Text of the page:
Microchip Technology Inc. (NASDAQ:MCHP) Q4 2018 Earnings Conference Call - Final Transcript
May 08, 2018 • 08:30 am ET
(Operator Instructions) William Stein, SunTrust.
You highlighted earlier in your prepared remarks that you've added capacity. I think it's related to the Atmel products to reduce the lead times there. I'm wondering if you can talk about your anticipation for lead times as we go forward. Do you expect that to get in the normal range in the current quarter? And I'd also like to know, as it relates to your raw materials and lead time from foundries, whether you see that as already within the normal range or if it's extended and if there's anything remarkable about that. I'd love to hear details.
The normal lead times are four to eight weeks usually on 85%, 90% of the products. That's what we call a normal lead time. There'll always be some strange products or specialized projects that need extra work or strange circumstances where the lead time would be longer. So for a majority of the products, four to eight weeks lead time is normal. We are currently at four to 10, so we got a little more progress to make.
And as we have been saying for about one year or longer, it is that we expect the lead times to essentially become normal by the end of June, and we are really on schedule for that. The other part of your question was lead times at suppliers and foundries and all that. Scattered issues here and there. But in general, the foundry lead times are normal. We're able to get the capacity we need from our foundries. We're able to get the assembly test equipment that we are requiring.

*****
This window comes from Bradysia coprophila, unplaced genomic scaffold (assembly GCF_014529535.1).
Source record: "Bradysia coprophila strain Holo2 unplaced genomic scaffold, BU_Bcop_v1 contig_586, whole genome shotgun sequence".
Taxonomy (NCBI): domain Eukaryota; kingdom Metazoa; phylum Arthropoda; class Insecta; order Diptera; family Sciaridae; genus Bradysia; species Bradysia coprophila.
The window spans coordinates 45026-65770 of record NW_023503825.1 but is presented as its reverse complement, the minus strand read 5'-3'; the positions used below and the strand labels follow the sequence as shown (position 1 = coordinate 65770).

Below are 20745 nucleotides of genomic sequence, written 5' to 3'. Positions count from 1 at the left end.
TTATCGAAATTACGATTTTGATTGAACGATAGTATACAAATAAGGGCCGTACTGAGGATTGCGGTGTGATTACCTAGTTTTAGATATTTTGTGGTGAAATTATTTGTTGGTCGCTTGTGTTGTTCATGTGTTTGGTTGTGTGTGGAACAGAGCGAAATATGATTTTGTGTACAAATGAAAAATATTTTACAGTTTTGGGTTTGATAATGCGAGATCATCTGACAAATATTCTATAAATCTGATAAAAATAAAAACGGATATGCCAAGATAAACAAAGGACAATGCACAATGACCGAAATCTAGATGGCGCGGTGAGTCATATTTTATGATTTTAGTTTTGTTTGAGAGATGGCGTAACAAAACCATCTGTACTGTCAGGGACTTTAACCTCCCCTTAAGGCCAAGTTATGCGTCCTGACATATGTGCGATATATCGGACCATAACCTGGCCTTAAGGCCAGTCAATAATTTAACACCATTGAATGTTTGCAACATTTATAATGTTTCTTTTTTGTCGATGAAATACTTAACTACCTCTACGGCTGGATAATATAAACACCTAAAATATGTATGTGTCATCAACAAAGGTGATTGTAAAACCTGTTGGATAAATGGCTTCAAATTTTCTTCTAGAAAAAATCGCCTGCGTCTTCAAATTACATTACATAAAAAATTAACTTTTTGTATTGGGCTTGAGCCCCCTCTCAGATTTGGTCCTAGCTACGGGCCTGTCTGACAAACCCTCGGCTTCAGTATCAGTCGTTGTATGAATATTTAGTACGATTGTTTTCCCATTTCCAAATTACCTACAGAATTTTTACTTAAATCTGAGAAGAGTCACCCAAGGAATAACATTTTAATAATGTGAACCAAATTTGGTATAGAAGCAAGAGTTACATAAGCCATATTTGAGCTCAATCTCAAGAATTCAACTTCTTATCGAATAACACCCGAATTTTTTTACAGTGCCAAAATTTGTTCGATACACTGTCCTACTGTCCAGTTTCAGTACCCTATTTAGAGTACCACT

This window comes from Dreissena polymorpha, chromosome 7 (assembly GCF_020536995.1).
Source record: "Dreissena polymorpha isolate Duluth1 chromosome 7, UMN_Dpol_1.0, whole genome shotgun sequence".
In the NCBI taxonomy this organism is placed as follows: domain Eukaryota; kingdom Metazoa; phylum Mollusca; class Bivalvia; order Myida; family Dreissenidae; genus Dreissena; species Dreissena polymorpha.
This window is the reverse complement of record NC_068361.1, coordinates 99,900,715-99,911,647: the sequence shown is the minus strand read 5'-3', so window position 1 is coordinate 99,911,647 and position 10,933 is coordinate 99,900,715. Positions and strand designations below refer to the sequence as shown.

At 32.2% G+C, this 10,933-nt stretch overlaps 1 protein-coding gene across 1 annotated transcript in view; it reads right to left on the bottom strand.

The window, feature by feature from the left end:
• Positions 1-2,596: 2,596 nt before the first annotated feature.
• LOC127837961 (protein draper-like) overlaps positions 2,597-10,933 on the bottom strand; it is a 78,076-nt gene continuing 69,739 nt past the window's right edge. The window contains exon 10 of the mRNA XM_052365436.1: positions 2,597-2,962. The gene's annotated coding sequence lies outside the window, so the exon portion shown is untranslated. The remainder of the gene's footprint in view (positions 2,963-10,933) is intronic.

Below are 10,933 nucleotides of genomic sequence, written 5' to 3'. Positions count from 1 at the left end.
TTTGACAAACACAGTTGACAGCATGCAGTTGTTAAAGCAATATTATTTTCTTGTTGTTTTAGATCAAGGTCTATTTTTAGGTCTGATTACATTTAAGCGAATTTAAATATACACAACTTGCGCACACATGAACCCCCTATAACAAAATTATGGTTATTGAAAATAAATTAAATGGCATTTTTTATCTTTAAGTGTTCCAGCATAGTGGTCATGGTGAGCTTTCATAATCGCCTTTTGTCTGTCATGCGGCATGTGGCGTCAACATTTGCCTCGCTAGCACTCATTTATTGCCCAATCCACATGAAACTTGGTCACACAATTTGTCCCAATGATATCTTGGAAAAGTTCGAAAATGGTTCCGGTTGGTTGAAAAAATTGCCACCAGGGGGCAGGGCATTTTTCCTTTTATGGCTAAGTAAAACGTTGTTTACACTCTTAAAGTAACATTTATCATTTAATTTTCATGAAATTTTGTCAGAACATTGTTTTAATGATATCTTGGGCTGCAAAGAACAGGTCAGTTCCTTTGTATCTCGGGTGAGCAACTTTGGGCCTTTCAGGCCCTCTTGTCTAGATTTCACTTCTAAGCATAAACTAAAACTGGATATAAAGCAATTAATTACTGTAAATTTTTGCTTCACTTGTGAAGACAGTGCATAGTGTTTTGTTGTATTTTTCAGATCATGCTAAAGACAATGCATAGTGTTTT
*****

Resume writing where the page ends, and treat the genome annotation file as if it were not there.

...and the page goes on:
Again, the lead time could be two to four weeks longer to get some of the test equipment, but it also largely depends on what you're buying and what the mix of equipment is, what you're trying to buy and what the particular set-up you need. But lead times are really not excessive either on foundry wafers or on assembly test equipment.
Craig Hettenbach, Morgan Stanley.
Steve, any update on industry pricing, be it from some of the consolidation, some of the favorable impact there, also relative to just the tight conditions today and how that might be influencing pricing?
Type of what?
The pricing environment today. Just if you can talk about just how the consolidation of the industry is influencing that as well as just the tight industry conditions.
Okay, tight industry condition. So the pricing is very normal. We have been saying for quite a while that the historic industry practice, where the prices went down every year, we are really no longer following that trend. We have seen some others follow it. We are winning a lot more often at customers not giving them year-to-year price reduction. Five years ago, we'll succeed some of the times.
Today, we succeed most of the time. So industry pricing for us really looks very normal. We did some price increases in the last two years. I think that's